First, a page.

Apitherapy on the table at the May 2012 Beekeeping Seminar YOU WOULD THINK everyone would want to avoid being stung by bees – especially with the proliferation of more vicious Africanized bees in Florida. But bee stings, or rather bee venom, can be a good thing. Just ask Robert Messineo.
Category Archives: Featured
As we celebrate our freedom on Independence Day with family and fireworks, as well as great food grown by our farmers, it’s easy to forget the men and women who sacrificed in order to fight for the great liberties we enjoy every day. Al Bellotto, a man as rooted in Florida agriculture as a tree
WHEN LIFE gives you lemons, make lemonade. Or so the saying goes. But what do you do when you have blemished blueberries, or your pickers leave with lots of berries still on the plants? Some blueberry growers let the public do the harvesting, but Ken Patterson has a different solution. He makes wine, blueberry wine
AGRICULTURE HAS BEEN a way of life for Suzanne Churchwell, a science teacher at Plant City High School. Teaching has enabled Churchwell to combine her love of love of agriculture, science, and everyday life. “My brother and I took odd jobs picking peanuts, oranges, and strawberries, and we were able to save some money so
IN THE STATE OF FLORIDA, many problems present themselves on a yearly basis once the wet season arrives. The challenge of managing the Everglades and the natural systems of the area was one that desperately needed a touch of innovation. That is why South Florida Water Management District Principal Engineer Alaa Ali has developed a
MOVE OVER GEORGIA. Florida is on the way to a peachy crop. The trouble with growing peaches in Florida has always been that the Sunshine State can’t give peaches the cold shoulder. The fuzzy fruit needs a certain number of chilly hours to rest and relax and regenerate to produce a crop.
Three Methods for Farmers on the Road to Maximizing Production Farming has made tremendous strides and advancements since the pioneer days, when crops were at the mercy of Mother Nature and the ability of farmers and animals to handle the labor. Today, such options as greenhouses, hoophouses (also known as high tunnels), and hydroponic farming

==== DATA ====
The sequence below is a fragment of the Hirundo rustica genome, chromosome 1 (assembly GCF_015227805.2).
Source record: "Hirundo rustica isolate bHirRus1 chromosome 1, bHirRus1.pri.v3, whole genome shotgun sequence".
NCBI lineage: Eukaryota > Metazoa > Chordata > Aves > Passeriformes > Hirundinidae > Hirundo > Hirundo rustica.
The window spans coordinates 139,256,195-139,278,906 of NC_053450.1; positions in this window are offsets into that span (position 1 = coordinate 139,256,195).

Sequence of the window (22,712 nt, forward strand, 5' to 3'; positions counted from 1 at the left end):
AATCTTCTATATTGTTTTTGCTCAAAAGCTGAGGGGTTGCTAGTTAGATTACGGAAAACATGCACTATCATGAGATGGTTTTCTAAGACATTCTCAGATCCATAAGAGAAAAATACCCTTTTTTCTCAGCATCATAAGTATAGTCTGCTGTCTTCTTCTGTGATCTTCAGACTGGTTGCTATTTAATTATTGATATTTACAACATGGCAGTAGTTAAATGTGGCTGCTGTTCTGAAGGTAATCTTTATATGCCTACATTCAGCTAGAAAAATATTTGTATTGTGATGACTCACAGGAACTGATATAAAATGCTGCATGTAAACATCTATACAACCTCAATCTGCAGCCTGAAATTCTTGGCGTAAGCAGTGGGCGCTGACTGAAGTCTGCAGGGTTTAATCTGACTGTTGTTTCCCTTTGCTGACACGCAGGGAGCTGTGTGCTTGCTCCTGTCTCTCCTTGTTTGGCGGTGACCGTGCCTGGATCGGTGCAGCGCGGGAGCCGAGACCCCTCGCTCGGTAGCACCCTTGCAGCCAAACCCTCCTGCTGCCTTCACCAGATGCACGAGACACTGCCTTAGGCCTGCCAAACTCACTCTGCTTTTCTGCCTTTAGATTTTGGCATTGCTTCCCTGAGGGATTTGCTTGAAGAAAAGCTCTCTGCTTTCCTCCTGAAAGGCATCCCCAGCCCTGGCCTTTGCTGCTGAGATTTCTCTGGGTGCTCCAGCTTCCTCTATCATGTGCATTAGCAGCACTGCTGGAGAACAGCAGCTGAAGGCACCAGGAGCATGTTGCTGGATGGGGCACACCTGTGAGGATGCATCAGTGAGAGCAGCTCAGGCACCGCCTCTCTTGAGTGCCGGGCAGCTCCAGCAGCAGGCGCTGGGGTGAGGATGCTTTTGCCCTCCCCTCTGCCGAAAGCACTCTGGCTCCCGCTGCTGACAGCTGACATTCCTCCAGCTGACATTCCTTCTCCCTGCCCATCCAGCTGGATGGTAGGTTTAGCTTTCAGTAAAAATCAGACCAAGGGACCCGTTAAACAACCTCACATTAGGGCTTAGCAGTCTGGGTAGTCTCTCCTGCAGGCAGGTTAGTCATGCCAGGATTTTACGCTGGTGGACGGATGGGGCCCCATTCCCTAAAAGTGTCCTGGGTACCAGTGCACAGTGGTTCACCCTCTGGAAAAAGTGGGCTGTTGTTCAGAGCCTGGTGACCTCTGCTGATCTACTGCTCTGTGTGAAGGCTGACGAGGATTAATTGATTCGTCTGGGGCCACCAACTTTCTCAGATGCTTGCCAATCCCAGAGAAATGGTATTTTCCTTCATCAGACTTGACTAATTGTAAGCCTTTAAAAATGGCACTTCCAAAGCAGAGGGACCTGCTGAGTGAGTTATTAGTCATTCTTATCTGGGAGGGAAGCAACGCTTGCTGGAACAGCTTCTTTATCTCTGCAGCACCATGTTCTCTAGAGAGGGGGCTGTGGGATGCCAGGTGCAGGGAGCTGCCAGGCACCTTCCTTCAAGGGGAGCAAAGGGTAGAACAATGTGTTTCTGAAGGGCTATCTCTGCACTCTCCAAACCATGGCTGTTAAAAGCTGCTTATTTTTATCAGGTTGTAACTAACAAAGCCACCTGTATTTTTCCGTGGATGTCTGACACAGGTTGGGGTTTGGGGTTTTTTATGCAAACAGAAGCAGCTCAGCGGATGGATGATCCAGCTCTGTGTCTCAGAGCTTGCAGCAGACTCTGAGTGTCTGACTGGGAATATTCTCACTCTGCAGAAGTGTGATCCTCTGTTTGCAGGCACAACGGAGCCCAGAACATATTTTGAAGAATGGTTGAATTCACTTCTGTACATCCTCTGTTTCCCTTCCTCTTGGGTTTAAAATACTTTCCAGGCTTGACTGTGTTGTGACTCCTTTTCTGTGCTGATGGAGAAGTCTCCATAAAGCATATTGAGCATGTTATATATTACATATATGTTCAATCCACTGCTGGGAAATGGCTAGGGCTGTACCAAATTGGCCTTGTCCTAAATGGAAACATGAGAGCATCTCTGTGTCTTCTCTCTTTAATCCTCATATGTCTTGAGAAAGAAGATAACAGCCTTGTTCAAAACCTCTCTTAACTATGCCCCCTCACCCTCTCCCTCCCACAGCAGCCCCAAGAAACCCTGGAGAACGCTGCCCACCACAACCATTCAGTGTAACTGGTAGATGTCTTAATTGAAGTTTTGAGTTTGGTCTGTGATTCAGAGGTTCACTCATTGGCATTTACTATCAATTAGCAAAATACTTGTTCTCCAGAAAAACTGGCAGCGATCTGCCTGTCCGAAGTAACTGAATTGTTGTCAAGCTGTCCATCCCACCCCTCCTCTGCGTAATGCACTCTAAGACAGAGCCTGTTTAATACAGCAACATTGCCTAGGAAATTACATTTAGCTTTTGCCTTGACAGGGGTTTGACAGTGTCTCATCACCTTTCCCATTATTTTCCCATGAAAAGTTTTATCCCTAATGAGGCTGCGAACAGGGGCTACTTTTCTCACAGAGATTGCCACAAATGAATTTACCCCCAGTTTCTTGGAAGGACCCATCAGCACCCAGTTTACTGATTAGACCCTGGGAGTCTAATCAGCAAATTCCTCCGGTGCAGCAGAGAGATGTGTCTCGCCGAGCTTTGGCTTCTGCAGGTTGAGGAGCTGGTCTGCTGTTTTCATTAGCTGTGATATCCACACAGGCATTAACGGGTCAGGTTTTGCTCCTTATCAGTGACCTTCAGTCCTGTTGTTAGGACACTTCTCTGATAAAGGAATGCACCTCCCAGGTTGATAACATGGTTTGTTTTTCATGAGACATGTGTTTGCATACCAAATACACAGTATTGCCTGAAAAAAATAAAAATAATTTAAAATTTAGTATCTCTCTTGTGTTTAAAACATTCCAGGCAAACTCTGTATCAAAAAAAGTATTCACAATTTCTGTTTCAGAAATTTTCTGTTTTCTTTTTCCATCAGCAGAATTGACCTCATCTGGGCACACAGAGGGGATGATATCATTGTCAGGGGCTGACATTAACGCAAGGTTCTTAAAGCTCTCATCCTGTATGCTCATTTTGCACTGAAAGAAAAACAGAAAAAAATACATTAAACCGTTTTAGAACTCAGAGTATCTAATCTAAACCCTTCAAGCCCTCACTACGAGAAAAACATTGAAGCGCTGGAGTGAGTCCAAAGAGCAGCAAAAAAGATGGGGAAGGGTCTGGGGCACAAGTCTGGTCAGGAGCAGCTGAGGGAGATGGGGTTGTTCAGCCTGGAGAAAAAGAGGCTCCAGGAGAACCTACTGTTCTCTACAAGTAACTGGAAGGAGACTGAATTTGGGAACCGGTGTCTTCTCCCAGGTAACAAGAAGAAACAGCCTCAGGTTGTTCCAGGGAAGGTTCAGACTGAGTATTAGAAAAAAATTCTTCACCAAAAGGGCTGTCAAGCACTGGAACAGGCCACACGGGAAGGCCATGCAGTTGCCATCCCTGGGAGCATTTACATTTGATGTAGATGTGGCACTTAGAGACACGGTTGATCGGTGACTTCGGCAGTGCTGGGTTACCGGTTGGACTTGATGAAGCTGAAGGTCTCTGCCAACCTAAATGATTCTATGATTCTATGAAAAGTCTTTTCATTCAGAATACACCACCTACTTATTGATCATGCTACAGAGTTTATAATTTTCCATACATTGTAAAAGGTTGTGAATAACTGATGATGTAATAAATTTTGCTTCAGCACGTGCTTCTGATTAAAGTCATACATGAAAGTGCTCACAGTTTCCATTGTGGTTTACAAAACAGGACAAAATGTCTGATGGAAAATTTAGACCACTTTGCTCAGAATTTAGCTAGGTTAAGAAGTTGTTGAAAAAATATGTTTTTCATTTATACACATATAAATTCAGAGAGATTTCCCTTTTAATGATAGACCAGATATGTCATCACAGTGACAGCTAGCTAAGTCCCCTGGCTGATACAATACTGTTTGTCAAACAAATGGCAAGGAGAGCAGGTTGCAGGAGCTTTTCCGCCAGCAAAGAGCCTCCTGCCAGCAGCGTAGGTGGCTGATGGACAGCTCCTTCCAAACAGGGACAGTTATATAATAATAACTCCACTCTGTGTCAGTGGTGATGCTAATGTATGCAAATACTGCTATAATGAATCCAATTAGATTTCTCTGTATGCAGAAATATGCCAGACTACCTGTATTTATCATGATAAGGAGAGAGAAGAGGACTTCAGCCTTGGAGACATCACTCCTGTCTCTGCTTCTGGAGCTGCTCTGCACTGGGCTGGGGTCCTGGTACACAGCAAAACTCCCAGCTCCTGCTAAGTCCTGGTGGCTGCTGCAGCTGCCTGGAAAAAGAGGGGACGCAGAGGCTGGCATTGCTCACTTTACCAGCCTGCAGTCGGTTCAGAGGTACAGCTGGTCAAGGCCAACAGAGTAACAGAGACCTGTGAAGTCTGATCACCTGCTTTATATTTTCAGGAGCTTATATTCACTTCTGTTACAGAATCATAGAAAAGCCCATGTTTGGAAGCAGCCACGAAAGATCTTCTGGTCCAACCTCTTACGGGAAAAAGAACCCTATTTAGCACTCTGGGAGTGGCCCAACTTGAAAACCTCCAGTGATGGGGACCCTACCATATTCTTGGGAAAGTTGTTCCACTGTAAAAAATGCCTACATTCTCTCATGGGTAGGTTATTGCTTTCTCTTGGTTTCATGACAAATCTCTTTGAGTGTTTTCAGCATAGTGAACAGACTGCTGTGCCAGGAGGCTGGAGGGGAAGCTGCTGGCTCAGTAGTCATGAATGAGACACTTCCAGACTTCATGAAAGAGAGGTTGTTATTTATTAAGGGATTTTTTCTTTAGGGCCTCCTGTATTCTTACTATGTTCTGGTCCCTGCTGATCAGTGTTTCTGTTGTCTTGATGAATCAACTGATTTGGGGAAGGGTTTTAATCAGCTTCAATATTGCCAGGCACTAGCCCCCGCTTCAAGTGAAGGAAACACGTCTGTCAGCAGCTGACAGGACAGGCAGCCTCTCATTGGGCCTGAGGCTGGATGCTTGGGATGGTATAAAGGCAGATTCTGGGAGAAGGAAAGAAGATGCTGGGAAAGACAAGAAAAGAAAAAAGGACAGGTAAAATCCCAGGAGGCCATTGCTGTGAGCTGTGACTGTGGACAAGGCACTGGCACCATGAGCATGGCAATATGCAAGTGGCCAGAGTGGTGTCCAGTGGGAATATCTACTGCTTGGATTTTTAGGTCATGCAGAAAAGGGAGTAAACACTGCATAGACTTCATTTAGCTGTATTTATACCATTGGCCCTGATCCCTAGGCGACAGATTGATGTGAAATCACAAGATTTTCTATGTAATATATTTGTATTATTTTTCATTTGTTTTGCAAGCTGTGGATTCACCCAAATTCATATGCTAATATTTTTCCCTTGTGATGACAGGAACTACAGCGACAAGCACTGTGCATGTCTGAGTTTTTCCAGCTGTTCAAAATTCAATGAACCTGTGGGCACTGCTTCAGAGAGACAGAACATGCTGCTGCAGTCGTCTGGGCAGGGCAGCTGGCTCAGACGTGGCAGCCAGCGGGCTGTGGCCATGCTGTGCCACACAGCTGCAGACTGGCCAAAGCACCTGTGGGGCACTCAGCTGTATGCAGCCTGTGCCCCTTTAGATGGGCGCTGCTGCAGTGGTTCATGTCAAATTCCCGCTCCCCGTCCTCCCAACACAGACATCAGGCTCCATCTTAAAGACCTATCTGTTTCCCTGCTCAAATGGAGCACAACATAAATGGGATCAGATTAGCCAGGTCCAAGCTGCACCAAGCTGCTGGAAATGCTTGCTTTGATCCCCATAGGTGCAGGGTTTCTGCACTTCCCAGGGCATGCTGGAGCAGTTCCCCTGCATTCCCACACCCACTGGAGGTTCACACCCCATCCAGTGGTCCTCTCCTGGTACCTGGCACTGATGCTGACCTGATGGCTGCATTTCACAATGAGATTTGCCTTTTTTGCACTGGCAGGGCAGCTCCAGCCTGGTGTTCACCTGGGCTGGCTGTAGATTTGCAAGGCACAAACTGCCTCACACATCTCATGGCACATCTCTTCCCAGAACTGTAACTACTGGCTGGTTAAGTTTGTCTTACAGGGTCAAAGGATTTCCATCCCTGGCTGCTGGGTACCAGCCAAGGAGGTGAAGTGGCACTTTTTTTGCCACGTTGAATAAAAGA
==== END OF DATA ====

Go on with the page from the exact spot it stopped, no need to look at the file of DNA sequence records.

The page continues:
Sewing and Reaping the Knowledge for Success Small farms have always existed, but in Florida, they historically represented a less visible portion of the agriculture industry. Demand has sparked new opportunities, however, and a more definitive view of this agricultural segment has surfaced. Small farmers have new opportunities from consumer demand, experts say, and support
The Florida Automated Weather Network (FAWN) was established in 1998 in response to the discontinuation of the National Weather Service (NWS) agricultural weather forecast products. What began as a network of 11 Cooperative Extension Service sites in Lake and Orange counties is now a statewide system of 36 sites located from Homestead to Jay, near
1. BE PART OF THE SOLUTION – “Be part of the industry that sustains mankind,” says David Byrd, an Agricultural Resource Specialist for Polk County Schools and Future Farmers of America’s District Advisor, citing the need to provide food for the Earth’s growing population.